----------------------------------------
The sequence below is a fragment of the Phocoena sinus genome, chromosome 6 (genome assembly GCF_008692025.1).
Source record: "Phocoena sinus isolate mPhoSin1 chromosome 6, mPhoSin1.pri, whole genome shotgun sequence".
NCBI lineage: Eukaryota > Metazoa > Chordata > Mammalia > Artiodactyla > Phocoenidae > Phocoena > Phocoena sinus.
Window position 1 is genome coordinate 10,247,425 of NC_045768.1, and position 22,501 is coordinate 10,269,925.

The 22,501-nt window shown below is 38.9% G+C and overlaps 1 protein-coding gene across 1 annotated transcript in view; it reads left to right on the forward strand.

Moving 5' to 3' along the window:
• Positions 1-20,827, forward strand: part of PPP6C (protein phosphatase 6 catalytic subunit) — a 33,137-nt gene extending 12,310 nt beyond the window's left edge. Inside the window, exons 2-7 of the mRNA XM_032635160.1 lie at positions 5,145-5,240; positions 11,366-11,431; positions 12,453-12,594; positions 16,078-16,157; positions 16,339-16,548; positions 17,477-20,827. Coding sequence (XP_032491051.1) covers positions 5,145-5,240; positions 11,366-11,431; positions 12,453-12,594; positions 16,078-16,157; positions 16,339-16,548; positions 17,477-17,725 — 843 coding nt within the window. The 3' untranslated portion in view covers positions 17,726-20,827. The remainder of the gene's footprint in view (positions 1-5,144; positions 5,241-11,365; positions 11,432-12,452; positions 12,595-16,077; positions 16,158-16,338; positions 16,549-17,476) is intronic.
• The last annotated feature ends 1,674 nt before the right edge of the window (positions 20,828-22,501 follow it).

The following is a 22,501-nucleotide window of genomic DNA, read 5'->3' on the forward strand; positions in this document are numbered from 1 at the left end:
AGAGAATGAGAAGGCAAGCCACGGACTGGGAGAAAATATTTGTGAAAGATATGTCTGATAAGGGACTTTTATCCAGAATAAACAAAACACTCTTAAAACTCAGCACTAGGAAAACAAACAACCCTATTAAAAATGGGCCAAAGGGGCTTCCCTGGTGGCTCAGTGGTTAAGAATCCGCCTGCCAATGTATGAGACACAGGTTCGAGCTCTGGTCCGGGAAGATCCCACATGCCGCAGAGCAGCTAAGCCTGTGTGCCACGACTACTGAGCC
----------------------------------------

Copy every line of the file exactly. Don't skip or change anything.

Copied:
The sequence below is a fragment of the Phocoena sinus genome, chromosome 6 (genome assembly GCF_008692025.1).
Source record: "Phocoena sinus isolate mPhoSin1 chromosome 6, mPhoSin1.pri, whole genome shotgun sequence".
NCBI lineage: Eukaryota > Metazoa > Chordata > Mammalia > Artiodactyla > Phocoenidae > Phocoena > Phocoena sinus.
Window position 1 is genome coordinate 10,247,425 of NC_045768.1, and position 22,501 is coordinate 10,269,925.

The 22,501-nt window shown below is 38.9% G+C and overlaps 1 protein-coding gene across 1 annotated transcript in view; it reads left to right on the forward strand.

Moving 5' to 3' along the window:
• Positions 1-20,827, forward strand: part of PPP6C (protein phosphatase 6 catalytic subunit) — a 33,137-nt gene extending 12,310 nt beyond the window's left edge. Inside the window, exons 2-7 of the mRNA XM_032635160.1 lie at positions 5,145-5,240; positions 11,366-11,431; positions 12,453-12,594; positions 16,078-16,157; positions 16,339-16,548; positions 17,477-20,827. Coding sequence (XP_032491051.1) covers positions 5,145-5,240; positions 11,366-11,431; positions 12,453-12,594; positions 16,078-16,157; positions 16,339-16,548; positions 17,477-17,725 — 843 coding nt within the window. The 3' untranslated portion in view covers positions 17,726-20,827. The remainder of the gene's footprint in view (positions 1-5,144; positions 5,241-11,365; positions 11,432-12,452; positions 12,595-16,077; positions 16,158-16,338; positions 16,549-17,476) is intronic.
• The last annotated feature ends 1,674 nt before the right edge of the window (positions 20,828-22,501 follow it).

The following is a 22,501-nucleotide window of genomic DNA, read 5'->3' on the forward strand; positions in this document are numbered from 1 at the left end:
AGAGAATGAGAAGGCAAGCCACGGACTGGGAGAAAATATTTGTGAAAGATATGTCTGATAAGGGACTTTTATCCAGAATAAACAAAACACTCTTAAAACTCAGCACTAGGAAAACAAACAACCCTATTAAAAATGGGCCAAAGGGGCTTCCCTGGTGGCTCAGTGGTTAAGAATCCGCCTGCCAATGTATGAGACACAGGTTCGAGCTCTGGTCCGGGAAGATCCCACATGCCGCAGAGCAGCTAAGCCTGTGTGCCACGACTACTGAGCC